Henry Mark Holzer received his B.A. degree from New York Universtiy where he studied Russian and political science. After graduation in 1954 he served in South Korea with United States Army intelligence, holding top secret clearance as chief order of battle analyst (Chinese Communist Forces) at Eighth Army Headquarters in Seoul. Following Holzer’s military service he earned his Juris Doctor degree at New York University School of Law. After his admission to the New York bar in December 1959 he practiced constitutional and appellate law. His clients included owners of pre-legalized gold, victims of unconstitutional searches and seizures, defectors from the Soviet Union, political candidates whose First Amendment rights were violated, homeowners who suffered from government low-cost subsidized public housing—and the controversial author Ayn Rand.
In addition to Holzer’s law practice, for 1972 to 1993 he taught full-time at Brooklyn Law School where he is now professor emeritus. His courses included Constitutional Law, First Amendment, Jurisprudence, and Appellate Advocacy.
Professor Holzer is author of approximately three hundred articles, essays, and reviews. He frequently publishes legal and political commentary on current issues in print and electronic media, and has often been interviewed on radio and television.
Several of Holzer’s out-of-print books—The Gold Clause; Government’s Money Monopoly; Sweet Land of Liberty? The Supreme Court and Individual Rights; The Layman’s Guide to Tax Evasion; Speaking Freely: The Case Against Speech Codes; Why Not Call it Treason? Korea, Vietnam, Afghanistan and Today—are available from various Internet booksellers, including at Amazon.com.
With his wife, lawyer and author Erika Holzer, Professor Holzer is co-author of “Aid and Comfort”: Jane Fonda in North Vietnam, the only book that definitively answers the question of whether Fonda’s trip to Hanoi during the Vietnam War, and her activities there, constitutioned constitutional treason. With Erika Holzer, Holzer also co-authored the first edition of Fake Warriors: Identifying, Exposing, and Punishing Those Who Falsify Their Military Service, having solely authored the second edition. Both books are available at Amazon.com.
Henry Mark Holzer’s The Supreme Court Opinions of Clarence Thomas, 1919-2006, was published in 2007 by McFarland & Company, a noted publisher of scholarly, reference, and academic books. The second edition, covering the years 1991-2011 was published by McFarland in 2012 and is available also as an eBook.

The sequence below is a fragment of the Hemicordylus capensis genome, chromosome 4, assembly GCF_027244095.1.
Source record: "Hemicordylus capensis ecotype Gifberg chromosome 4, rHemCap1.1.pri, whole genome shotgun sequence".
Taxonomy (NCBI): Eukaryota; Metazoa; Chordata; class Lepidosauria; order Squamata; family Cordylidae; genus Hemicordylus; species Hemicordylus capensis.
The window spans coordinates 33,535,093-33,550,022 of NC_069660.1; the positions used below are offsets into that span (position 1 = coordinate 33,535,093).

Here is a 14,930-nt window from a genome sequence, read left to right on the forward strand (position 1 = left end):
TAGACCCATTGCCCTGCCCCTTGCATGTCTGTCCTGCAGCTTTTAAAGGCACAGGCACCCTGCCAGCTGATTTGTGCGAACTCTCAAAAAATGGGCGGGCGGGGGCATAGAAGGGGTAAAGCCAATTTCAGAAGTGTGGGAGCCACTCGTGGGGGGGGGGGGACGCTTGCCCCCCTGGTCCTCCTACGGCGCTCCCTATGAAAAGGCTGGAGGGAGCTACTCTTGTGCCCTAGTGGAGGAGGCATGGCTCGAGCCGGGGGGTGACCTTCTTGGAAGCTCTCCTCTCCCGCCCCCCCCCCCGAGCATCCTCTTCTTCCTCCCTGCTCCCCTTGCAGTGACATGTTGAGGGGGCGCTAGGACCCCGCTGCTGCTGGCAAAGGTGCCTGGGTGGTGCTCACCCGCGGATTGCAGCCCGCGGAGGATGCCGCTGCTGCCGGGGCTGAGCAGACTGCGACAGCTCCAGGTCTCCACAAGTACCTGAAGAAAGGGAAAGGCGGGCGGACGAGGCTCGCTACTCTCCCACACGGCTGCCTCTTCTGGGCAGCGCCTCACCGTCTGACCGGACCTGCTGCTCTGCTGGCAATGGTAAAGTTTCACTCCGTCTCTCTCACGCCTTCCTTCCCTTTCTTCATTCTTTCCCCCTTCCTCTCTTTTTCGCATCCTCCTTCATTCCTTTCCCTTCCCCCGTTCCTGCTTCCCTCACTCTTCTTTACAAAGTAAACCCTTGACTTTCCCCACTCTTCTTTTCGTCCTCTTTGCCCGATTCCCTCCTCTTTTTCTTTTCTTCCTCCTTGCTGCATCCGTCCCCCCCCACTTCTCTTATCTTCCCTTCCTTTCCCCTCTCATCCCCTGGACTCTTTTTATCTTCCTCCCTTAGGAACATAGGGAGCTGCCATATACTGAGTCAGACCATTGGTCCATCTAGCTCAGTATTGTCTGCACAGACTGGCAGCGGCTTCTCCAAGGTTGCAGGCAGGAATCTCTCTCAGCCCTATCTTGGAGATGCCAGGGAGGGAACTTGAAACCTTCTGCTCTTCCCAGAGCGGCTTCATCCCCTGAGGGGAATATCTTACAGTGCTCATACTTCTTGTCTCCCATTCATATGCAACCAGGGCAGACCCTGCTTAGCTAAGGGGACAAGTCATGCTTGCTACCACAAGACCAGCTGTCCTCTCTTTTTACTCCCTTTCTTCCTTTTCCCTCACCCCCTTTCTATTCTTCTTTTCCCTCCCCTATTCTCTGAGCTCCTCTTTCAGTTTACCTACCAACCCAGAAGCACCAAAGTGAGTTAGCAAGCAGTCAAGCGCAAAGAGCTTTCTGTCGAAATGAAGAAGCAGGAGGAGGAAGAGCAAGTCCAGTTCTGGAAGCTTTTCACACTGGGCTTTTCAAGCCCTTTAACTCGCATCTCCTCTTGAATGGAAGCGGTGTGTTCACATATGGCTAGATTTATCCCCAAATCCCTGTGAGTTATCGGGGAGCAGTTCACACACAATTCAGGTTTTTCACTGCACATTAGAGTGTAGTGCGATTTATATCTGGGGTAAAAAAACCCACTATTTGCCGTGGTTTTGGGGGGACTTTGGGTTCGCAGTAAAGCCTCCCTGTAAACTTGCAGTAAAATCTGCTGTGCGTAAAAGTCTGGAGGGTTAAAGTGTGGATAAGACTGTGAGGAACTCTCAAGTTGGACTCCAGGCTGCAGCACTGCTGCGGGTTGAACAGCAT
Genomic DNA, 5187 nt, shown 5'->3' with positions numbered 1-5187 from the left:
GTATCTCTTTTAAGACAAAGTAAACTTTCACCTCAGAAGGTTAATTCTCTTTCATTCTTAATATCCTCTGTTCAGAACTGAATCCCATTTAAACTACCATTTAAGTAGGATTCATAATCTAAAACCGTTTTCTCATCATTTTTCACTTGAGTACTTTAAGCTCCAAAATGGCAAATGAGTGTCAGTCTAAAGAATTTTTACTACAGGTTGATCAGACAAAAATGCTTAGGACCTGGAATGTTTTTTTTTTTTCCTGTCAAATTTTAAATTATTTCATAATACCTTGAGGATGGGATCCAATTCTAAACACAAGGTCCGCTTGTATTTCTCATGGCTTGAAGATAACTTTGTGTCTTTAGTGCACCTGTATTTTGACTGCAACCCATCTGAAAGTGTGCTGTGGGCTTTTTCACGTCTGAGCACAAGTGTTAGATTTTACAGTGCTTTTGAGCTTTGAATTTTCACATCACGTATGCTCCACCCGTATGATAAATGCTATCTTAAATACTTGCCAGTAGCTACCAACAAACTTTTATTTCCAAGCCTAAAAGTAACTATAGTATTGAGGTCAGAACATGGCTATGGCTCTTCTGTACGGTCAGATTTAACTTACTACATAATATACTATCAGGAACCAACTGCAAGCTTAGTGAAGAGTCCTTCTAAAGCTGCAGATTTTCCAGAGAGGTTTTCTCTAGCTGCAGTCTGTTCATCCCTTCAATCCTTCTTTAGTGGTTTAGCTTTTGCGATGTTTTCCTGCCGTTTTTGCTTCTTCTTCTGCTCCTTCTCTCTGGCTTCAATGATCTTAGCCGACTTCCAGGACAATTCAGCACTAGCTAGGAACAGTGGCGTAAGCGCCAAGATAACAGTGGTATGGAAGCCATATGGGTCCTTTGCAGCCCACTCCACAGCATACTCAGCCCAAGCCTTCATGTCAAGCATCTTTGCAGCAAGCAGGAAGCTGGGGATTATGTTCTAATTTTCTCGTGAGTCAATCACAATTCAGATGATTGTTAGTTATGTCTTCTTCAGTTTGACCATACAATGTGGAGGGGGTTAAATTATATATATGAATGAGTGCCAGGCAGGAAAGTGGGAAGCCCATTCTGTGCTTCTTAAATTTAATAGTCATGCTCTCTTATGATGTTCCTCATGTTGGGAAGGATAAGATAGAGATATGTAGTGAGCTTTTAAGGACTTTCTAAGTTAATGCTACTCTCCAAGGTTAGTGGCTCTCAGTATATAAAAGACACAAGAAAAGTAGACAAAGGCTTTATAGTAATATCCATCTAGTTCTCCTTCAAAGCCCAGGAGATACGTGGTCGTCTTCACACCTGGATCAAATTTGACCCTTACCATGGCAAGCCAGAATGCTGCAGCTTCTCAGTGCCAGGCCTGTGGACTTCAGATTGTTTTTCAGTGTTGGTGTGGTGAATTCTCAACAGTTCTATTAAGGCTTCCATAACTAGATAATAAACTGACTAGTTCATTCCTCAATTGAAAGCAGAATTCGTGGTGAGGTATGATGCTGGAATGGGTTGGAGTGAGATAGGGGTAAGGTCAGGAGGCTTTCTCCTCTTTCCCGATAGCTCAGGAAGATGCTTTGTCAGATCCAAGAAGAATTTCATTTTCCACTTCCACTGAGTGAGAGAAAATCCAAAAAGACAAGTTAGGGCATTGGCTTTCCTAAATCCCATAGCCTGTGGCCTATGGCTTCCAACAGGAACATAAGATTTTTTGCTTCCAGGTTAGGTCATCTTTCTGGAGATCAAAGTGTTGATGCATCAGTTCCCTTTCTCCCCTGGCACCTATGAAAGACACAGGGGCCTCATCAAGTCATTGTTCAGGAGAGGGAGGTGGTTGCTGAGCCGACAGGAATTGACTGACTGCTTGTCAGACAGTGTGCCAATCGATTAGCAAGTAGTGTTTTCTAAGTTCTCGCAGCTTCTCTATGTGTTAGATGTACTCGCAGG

Also published in 2012, in a print edition and eBook, was Professor Holzer’s The American Constitution and Ayn Rand’s “Inner Contradiction.”
At the same time, Holzer’s The Best Opinions of the Supeme Court of the United States, Vol. I (Race) was published as an eBook. All three books are avaliable at Amazon.com.
Erika Holzer received her B.S. from Cornell University and her law degree from New York University.
For several years following her admission to the New York bar she practiced constitutional and appellate law with her husband, Henry Mark Holzer. Their clients included Soviet dissidents and defectors.
One of the Holzer firm’s clients (and later friend) was novelist Ayn Rand. For hours Erika Holzer questioned Rand in detail about her novels The Fountainhead and Atlas Shrugged. Before long, Holzer realized she was learning so much about the art of fiction-writing that she wanted to share that knowledge with other potential writers. This prompted Holzer to switch careers from law to writing, non-fiction and fiction, and to write Ayn Rand My Fiction–Writing Teacher: A novelist’s mentor-protégé relationship with the author of Atlas Shrugged.
With Henry Mark Holzer, Erika Holzer co-authored “Aid and Comfort”: Jane Fonda in North Vietnam, showing conclusively that Fonda could have been indicted for and convicted of treason because of her trip to Hanoi during the Vietnam War and her activities there.
Fiction by Erika Holzer includes Freedom Bridge, an espionage cold war thriller about escaping from the Soviet Union’s dictatorship, and Eye for an Eye, a contemporary novel dedicated “To the victims of violent crime, dead or alive.”
Eye for an Eye became a Paramount Pictures feature film starring Sally Field, Kiefer Sutherland, Ed Harris, and Joe Mantegna. Novelist Nelson DeMille called the novel “a serious and disturbing look at urban violence and the criminal justice system.”